By Angela Gonzalez, Curatorial Intern
Cornelis van der Voort was a Flemish artist who settled in the Dutch Republic once his hometown of Antwerp fell captive to the Spanish in 1585. He set up in Amsterdam and became one of the city’s leading portraitists. He was elected head of the Guild of St. Luke which united all the professional painters in that city.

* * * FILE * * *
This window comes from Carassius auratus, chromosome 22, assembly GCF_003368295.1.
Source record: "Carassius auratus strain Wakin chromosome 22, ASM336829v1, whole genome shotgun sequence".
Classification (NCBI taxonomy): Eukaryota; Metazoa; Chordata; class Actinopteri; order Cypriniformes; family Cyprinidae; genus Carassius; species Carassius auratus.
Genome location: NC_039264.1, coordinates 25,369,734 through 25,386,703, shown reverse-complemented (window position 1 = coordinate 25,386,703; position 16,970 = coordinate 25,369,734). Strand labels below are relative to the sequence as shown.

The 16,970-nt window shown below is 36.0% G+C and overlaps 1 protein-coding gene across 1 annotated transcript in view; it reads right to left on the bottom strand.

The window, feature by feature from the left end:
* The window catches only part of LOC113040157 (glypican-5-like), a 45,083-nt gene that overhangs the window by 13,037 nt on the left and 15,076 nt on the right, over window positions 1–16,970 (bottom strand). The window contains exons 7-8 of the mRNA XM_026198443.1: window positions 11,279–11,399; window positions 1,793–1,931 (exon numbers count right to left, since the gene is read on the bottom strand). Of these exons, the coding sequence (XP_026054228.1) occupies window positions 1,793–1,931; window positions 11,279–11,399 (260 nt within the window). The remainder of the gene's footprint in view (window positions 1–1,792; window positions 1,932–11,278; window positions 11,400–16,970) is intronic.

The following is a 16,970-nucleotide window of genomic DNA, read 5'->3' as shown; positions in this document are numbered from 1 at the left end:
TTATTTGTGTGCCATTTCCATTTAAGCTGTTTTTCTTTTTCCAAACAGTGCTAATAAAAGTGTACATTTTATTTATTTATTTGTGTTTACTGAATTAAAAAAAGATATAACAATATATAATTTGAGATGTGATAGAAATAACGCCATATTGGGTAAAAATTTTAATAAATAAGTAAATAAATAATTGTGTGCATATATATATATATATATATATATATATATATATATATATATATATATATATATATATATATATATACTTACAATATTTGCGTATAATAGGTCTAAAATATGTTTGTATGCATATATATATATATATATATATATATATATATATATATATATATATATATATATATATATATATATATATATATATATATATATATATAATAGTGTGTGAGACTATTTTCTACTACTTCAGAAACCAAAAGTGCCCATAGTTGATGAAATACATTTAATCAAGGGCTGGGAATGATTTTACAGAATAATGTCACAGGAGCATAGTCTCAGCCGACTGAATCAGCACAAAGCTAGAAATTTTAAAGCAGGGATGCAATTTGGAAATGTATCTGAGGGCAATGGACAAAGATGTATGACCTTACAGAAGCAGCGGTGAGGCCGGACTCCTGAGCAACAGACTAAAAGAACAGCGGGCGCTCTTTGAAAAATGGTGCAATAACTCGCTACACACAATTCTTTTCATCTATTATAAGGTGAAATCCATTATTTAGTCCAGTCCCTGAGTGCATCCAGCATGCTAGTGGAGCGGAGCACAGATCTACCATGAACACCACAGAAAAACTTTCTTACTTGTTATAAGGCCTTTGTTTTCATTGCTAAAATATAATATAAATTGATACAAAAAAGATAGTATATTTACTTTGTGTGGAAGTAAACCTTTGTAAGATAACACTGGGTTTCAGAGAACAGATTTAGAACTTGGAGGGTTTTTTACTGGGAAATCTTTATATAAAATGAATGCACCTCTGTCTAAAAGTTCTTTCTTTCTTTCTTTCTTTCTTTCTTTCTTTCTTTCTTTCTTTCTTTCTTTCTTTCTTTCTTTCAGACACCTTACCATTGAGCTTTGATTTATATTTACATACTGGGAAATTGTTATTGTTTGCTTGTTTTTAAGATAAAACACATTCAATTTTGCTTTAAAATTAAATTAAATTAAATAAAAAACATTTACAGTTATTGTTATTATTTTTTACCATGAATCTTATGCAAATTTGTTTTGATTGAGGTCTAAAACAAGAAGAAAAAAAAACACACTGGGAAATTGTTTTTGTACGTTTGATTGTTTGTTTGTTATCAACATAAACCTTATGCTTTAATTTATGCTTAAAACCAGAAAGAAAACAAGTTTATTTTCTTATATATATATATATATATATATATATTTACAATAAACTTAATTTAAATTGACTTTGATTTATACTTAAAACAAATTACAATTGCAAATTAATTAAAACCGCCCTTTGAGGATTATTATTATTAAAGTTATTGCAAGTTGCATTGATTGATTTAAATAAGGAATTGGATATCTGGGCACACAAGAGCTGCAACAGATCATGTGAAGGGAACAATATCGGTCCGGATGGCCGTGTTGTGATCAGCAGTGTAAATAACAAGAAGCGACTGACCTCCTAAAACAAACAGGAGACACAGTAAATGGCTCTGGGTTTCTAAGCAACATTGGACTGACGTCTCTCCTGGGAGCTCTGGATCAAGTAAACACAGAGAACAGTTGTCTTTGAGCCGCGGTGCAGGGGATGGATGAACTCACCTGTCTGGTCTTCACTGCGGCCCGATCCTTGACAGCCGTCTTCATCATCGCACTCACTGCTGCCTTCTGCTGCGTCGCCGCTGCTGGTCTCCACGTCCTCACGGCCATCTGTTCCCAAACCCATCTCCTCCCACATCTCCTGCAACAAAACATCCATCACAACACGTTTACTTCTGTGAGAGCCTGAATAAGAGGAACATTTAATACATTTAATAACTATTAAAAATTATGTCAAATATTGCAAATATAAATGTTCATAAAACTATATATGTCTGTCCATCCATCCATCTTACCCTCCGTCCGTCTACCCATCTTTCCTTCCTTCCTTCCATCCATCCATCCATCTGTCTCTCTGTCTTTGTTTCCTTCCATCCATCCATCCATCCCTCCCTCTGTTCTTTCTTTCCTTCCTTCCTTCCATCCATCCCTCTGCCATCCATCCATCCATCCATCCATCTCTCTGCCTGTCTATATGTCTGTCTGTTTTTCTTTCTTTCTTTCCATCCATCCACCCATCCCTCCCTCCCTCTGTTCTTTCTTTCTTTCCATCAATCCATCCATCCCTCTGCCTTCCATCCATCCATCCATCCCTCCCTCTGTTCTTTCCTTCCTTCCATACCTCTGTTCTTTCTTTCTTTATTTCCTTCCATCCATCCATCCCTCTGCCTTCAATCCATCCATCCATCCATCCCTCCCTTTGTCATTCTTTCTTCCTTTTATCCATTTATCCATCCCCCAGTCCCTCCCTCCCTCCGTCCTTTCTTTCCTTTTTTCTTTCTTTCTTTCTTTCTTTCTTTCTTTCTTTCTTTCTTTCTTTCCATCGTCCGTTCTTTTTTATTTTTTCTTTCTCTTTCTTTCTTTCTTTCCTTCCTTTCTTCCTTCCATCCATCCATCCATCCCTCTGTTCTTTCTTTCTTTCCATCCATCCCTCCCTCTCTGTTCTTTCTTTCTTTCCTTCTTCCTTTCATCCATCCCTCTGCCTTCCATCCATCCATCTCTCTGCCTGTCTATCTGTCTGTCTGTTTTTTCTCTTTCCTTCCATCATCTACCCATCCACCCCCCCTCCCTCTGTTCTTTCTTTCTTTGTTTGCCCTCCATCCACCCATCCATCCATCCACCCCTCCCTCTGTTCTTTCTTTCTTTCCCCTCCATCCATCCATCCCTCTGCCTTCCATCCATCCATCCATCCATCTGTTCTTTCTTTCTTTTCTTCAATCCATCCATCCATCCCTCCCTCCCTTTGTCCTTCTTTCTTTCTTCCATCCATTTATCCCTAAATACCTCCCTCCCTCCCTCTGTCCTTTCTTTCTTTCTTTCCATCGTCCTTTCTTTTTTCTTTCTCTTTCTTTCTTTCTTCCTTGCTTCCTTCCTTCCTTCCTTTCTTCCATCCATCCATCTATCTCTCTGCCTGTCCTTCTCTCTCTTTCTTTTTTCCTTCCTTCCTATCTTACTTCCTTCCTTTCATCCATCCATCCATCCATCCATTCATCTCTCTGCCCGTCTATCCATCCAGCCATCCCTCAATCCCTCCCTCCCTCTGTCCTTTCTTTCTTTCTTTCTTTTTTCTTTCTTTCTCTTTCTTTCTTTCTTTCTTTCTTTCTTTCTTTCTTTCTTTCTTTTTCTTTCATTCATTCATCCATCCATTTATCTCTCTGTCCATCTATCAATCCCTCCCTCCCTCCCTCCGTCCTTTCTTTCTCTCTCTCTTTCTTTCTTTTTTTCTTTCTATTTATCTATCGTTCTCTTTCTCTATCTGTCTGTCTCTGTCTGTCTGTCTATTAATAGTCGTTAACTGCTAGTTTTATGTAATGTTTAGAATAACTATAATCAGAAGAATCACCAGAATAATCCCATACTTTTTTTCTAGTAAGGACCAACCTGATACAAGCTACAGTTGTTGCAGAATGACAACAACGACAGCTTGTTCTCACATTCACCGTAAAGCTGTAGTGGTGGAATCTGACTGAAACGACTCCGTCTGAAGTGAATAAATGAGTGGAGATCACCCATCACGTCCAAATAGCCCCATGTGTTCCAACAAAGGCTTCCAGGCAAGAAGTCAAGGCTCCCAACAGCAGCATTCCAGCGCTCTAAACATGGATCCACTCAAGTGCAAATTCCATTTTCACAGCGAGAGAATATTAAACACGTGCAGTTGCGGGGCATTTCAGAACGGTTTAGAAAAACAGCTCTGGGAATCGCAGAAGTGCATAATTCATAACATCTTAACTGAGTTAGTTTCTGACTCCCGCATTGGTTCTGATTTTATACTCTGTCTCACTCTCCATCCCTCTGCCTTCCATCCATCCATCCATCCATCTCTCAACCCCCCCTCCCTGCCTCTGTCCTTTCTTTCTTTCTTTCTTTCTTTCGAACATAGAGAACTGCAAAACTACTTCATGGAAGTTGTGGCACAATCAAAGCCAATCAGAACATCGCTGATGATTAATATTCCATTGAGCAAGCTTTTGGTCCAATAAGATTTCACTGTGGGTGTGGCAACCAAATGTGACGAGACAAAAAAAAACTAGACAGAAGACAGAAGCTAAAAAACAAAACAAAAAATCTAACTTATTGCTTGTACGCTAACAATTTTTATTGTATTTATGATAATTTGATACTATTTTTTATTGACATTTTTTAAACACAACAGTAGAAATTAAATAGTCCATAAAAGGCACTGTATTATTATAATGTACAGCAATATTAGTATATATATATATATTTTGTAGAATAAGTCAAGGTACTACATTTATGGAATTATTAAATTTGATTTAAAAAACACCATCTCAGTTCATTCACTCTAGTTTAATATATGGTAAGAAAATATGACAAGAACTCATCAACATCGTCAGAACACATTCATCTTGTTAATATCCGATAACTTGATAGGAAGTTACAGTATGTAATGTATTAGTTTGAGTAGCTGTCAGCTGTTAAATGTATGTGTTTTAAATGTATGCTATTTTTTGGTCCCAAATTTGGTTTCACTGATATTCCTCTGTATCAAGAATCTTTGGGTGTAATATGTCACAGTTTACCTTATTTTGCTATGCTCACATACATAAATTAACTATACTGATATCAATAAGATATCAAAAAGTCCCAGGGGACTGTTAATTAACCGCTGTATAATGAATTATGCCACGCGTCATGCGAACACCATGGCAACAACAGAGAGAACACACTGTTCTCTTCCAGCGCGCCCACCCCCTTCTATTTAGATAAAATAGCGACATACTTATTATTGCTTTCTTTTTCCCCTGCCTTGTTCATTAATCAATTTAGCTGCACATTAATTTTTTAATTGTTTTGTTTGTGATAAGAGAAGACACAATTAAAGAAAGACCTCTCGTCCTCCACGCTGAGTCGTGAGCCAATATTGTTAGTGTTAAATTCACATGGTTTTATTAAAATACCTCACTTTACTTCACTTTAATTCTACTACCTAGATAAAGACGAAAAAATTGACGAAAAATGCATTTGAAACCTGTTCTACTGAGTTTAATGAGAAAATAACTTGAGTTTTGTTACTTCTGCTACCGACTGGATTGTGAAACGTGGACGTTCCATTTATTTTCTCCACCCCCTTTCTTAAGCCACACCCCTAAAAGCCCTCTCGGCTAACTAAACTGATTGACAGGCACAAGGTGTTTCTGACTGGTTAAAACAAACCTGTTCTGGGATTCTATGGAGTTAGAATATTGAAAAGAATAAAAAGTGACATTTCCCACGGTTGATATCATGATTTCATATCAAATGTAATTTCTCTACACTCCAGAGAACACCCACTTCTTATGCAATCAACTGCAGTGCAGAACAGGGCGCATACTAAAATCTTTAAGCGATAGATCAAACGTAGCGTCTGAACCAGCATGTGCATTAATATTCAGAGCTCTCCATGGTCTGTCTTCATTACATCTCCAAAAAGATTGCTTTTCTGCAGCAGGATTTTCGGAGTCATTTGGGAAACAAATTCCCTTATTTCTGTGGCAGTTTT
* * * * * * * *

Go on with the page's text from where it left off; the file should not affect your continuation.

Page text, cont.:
Van der Voort presents a sober, yet elegant portrayal of the affluent Dutch Republic. The woman is dressed in black with white lace rendered in astonishing precision and accuracy. Her portrait is part of a custom double portrait, with her husband’s image to be placed on the left side. Her face is solemn, and her eyes gaze from the canvas in an unflinching manner. The buttons on her dress are painted in gold which run from her neck down to her waist splitting the bottom of the canvas in two. She holds a white textile in her left hand. Adorning her left hand is a double banded ring, complete with a red gem and a blue gem. Cornelis van der Voort and his contemporaries focused on the minute details such as the pattern on a textile, the application of lace to a sleeve or the individual lines that would make up a head full of hair. For the artists in the North, art was all about painstakingly rendering the details. This is evident in Portrait of a Lady.